Dubai customs agents foiled what was likely one of the largest drug smuggling operations in the Middle East, seizing nearly 14 tons of a highly addictive stimulant known as captagon and arresting six suspects.
(Bloomberg) — Dubai customs agents foiled what was likely one of the largest drug smuggling operations in the Middle East, seizing nearly 14 tons of a highly addictive stimulant known as captagon and arresting six suspects.
The pills, with street value of nearly 4 billion dirhams ($1.1 billion), were hidden inside 651 doors and 432 decorative panels and shipped on five containers, the United Arab Emirates’ minister of the interior, Sheikh Saif bin Zayed Al Nahyan, said on X, formally known as Twitter.
Sometimes called the “poor man’s cocaine,” captagon is an amphetamine-type substance like speed that can trigger a boost in energy and alertness as well as a sense of euphoria or invincibility. Already popular in parts of the Middle East with everyone from teenagers to low-income construction workers, the narcotic is easy to make. It’s also been associated with militants in Iraq and Syria.
A video released on Thursday showed the suspects under surveillance moving the haul from Dubai into a neighboring emirate. Authorities said they were arrested “red-handed,” though the UAE’s announcement didn’t mention where the containers originated or name the suspects behind them.
The Dubai captagon haul represents the third-largest seizure in recent years. In 2021, Malaysian authorities — tipped off by their counterparts in Saudi Arabia — impounded about 95 million tablets, weighing around 16 tons and having an estimated market value of about $1.2 billion, concealed inside rubber trolley wheels.
The previous year, Italy seized some 84 million pills, weighing about 14 tons and valued at $1.1 billion. Hidden in containers of paper rolls and metal gears, they arrived at the port of Salerno from the Syrian port city of Latakia.
Selling for around $3 to $25 per tablet, captagon is primarily produced and trafficked by individuals and groups tied to Syrian President Bashar Al-Assad and his ally, the Lebanese militia Hezbollah, according to the US State Department and Treasury, the UK’s Foreign Office as well as independent researchers.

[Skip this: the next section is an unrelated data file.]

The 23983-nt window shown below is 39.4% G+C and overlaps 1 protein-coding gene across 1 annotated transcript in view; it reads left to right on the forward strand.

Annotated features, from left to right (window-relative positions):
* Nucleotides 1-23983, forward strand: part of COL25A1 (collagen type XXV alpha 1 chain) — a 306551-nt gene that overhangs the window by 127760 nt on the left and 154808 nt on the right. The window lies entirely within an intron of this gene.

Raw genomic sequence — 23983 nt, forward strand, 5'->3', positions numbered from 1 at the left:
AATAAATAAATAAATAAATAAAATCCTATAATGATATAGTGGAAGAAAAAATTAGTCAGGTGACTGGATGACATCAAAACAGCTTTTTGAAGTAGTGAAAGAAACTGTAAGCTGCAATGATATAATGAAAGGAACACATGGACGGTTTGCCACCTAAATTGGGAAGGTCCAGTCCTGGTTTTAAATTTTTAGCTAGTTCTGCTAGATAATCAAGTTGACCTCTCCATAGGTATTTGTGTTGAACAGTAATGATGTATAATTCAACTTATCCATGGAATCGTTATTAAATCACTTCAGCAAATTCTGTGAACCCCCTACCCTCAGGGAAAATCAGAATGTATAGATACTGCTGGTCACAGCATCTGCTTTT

Captagon has become a vital revenue generator for Assad and his inner circle who are heavily sanctioned by the West for their bloody crackdown on protesters starting in 2011.
The trafficking of captagon has generated business to the tune of $7 billion to $10 billion over the past three years, with most of the profits benefiting Assad and his allies in neighboring Lebanon, according to the Washington-based think tank the New Lines Institute.
“Captagon is vital for the Syrian regime, Assad’s family, militias and institutions in the army,” Samih al-Maaytah, Jordan’s former minister of information, told Al Jazeera last week. “They’re all profiting from it.”
Jordan has mobilized its army at the border with Syria and has conducted strikes inside its neighbor against suspected production sites and individuals involved in trafficking as it struggles to stem the flow of the drug across the porous frontier.
In an unusually frank remarks, Maaytah said Assad could be using the proliferation of captagon to punish Jordan and other Arab countries in the region that previously supported opposition politicians and rebel groups who sought to topple the Syrian leader at the onset of the nation’s 2011 uprising.
European officials have told Bloomberg the drug’s spread was now becoming a threat to Europe, with Assad using his leverage to get sanctions relief from the West and reconstruction funds from wealthy Arab states.
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